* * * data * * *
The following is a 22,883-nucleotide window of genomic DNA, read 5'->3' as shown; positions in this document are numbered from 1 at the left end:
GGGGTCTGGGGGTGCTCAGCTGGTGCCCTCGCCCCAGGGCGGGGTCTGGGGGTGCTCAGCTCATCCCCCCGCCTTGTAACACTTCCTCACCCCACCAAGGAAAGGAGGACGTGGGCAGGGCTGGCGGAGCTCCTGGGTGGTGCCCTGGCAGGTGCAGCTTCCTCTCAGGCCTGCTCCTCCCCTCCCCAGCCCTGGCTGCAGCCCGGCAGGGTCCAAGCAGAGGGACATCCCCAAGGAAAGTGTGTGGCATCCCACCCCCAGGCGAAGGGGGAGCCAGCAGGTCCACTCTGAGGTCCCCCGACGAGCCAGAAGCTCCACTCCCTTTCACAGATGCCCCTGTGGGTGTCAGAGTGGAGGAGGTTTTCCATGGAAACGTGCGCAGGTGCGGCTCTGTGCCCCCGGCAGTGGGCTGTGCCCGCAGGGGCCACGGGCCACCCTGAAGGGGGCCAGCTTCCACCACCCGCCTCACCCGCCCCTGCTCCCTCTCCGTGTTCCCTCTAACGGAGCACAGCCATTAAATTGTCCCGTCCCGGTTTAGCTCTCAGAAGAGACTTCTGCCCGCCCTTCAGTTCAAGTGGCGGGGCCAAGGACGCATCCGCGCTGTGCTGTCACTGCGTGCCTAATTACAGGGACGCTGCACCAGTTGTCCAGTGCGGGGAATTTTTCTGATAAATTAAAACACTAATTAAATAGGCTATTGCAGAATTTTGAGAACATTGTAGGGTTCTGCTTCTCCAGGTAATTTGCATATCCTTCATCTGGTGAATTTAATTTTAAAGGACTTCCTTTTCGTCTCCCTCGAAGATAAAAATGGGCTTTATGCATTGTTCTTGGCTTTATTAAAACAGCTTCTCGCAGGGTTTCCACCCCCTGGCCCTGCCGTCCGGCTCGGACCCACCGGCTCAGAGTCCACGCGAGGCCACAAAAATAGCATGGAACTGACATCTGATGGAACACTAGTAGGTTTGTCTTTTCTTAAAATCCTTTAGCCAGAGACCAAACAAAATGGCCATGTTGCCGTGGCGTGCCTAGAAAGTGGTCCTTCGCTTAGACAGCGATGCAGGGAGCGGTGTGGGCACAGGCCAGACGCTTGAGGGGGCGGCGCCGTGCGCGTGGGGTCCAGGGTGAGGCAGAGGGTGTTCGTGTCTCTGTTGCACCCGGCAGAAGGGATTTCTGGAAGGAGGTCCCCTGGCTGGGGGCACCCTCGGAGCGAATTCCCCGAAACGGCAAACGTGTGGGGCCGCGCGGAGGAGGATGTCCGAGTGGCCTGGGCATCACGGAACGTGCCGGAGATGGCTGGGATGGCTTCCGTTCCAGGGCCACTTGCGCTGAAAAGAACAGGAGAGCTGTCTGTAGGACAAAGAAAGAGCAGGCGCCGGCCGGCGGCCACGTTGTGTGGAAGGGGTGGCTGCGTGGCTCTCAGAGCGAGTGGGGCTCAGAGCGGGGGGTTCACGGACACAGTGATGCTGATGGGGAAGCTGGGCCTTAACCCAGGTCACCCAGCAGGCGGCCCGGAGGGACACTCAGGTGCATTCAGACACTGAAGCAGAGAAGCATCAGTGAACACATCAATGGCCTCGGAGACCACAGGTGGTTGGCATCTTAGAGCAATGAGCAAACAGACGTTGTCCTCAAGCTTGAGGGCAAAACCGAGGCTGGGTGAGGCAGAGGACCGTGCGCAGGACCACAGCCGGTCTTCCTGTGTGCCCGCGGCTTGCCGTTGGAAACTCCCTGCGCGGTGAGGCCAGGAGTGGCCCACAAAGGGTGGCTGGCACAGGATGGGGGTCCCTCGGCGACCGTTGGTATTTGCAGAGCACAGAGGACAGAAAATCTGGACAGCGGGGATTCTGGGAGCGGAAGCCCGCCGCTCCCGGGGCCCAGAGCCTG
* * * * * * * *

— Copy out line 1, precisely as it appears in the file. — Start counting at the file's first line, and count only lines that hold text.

The following is a 22,883-nucleotide window of genomic DNA, read 5'->3' as shown; positions in this document are numbered from 1 at the left end: